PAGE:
B. Count Thirteen
Odom brings Count Thirteen against Defendants Pendleton and the City of Waterford alleging negligence. Odom alleges that Pendleton breached his duty as Chief of the Waterford Police to "supervise, manage, and control police officers employed by the City of Waterford." Specifically, Odom claims, variously and alternatively, that Pendleton was negligent in that he adopted a policy which allowed Matteo to carry and use a Taser that he was not properly trained to use, failed to supervise Matteo's actions as they related to his carrying and use of a Taser, failed to adequately train Matteo in determining a suspect's health condition before deploying a Taser, failed to insure that Matteo would only discharge a Taser in accordance with Connecticut and City of Waterford policies and procedures, and failed to adopt proper policies regarding the use of Tasers. In addition, Odom claims that the City of Waterford is liable for the acts and omissions of Pendleton because he was acting in his official capacity as Chief of Police.
The Defendants move to dismiss Count Thirteen on the basis of qualified immunity. "The [common-law] doctrines that determine the tort liability of municipal employees are well established . . . Generally, a municipal employee is liable for the misperformance of ministerial acts, but has a qualified immunity in the performance of governmental acts . . . Governmental acts are performed wholly for the direct benefit of the public and are supervisory or discretionary in nature . . . The hallmark of a discretionary act is that it requires the exercise of judgment . . . In contrast, [m]inisterial refers to a duty which is to be performed in a prescribed manner without the exercise of judgment or discretion." Martel v. Metropolitan District Comm'n, 275 Conn. 38, 48-49 (2005) (internal citations and quotation marks omitted). "Municipal officials are immune from liability for negligence arising out of their discretionary acts in part because of the danger that a more expansive exposure to liability would cramp the exercise of official discretion beyond the limits desirable in our society. Discretionary act immunity reflects a value judgment that - despite injury to a member of the public - the broader interest in having government officers and employees free to exercise judgment and discretion in their official functions, unhampered by fear of second-guessing and retaliatory lawsuits, outweighs the benefits to be had from imposing liability for that injury. In contrast, municipal officers are not immune from liability for negligence arising out of their ministerial acts, defined as acts to be performed in a prescribed manner without the exercise of judgment or discretion. This is because society has no analogous interest in permitting municipal officers to exercise judgment in the performance of ministerial acts." Doe v. Peterson, 279 Conn. 607, 614-15 (2006) (internal citations and quotation marks omitted).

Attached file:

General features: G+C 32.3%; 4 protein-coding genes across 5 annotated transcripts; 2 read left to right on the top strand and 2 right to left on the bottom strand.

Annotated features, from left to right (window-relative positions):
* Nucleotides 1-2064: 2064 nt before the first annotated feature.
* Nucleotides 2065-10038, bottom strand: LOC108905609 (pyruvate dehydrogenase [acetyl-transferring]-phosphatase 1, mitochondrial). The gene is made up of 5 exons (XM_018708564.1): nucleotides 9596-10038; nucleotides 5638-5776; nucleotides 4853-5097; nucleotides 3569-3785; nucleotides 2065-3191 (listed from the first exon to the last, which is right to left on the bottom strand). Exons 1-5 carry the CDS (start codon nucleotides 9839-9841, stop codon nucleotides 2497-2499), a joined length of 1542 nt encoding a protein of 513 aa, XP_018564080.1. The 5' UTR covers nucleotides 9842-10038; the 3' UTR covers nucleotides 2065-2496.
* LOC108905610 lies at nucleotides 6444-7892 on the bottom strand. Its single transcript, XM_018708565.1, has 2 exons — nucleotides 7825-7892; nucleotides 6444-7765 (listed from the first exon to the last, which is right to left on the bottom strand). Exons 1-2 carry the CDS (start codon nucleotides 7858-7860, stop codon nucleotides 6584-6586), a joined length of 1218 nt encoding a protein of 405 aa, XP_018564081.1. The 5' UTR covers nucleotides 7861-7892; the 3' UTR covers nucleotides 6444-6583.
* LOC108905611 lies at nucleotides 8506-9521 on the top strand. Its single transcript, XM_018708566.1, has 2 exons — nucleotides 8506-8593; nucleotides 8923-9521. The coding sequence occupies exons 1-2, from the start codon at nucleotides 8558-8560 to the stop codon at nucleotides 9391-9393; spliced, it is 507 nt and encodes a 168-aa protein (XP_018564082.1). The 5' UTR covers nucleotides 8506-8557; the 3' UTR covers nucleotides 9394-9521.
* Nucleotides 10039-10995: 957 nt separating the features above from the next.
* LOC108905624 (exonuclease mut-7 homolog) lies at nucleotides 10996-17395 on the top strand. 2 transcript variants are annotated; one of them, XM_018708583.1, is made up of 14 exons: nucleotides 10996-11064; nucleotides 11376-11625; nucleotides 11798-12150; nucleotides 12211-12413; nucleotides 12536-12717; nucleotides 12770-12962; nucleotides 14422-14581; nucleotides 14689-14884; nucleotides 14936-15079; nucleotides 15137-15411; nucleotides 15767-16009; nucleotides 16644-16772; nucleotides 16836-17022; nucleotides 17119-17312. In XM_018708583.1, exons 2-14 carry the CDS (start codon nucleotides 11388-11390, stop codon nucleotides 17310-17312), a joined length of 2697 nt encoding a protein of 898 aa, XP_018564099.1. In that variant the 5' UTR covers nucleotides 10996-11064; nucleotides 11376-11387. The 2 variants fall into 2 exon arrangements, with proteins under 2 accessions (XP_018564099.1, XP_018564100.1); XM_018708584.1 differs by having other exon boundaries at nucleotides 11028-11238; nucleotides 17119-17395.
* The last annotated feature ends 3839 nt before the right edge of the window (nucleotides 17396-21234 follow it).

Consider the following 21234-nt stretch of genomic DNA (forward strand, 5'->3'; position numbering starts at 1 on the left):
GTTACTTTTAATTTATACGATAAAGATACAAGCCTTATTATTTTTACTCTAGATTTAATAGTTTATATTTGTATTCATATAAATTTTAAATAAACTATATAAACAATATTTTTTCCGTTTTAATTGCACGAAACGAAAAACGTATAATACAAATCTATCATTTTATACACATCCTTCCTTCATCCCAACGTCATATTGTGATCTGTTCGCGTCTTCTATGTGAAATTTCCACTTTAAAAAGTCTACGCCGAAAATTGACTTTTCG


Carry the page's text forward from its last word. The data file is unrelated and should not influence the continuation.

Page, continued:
The Connecticut legislature codified the tort liability of municipalities in Conn. Gen. Stat. § 52-557n, which in subsection (a)(1) thereof states that "[e]xcept as otherwise provided by law, a political subdivision of the state shall be liable for damages to person or property caused by: (A) The negligent acts or omissions of such political subdivision or any employee, officer or agent thereof acting within the scope of his employment or official duties . . ." However, §52-557n extends the same discretionary act immunity that applies to municipal officials to the municipalities themselves. Section 52-557n (a)(2)(B) states that municipalities will not be liable for "negligent acts or omissions which require the exercise of judgment or discretion as an official function of the authority expressly or impliedly granted by law."
In this case, Odom claims that Pendleton has a duty to supervise, manage, and control police officers employed by the City of Waterford, including properly training them in conducting motor vehicle stops and in the use and deployment of weapons. Odom argues that Pendleton was negligent for (1) adopting a policy that allowed Matteo to carry a Taser; (2) failing to properly train Matteo in the proper use of a Taser; and (3) allowing Matteo to carry a Taser that he was not properly trained to use. However, in Connecticut, the operation of a police department is a discretionary governmental function. This includes the training and supervision of police officers. See, e.g., Coletosh v. City of Hartford, No. CV 970573462S, 1999 WL 259656, at *1 (Conn. Super. Ct. Apr. 13, 1999) (in a case alleging excessive force on the part of Hartford police officers, instructing, supervising, controlling and disciplining police officers were found to be discretionary acts as a matter of law); Cook v. City of Hartford, No. CV 89-0362482, 1992 WL 220102, at *2 (Conn. Super. Ct. Aug. 31, 1992) ("The act of training and supervising police officers is clearly a discretionary governmental function. Consideration of whom to hire, how to train such people, and how to supervise police officers on the job are decisions requiring the use of judgment and discretion. A municipality cannot employ a standard list of actions which must be taken in utilizing its police department."); Huges v. Hartford, 96 F. Supp. 2d 114, 119 (D. Conn. 2000) ("extensive and near-unanimous precedent in Connecticut clearly demonstrates that the acts or omissions alleged in plaintiff's complaint - the failure to screen, hire, train, supervise, control and discipline - are discretionary acts as a matter of law"). Because the acts or omissions alleged in the amended complaint involving the Defendants' failure to manage, supervise, control and train police officers were discretionary as a matter of Connecticut law, Odom's claim is barred unless one of the exceptions to governmental immunity applies.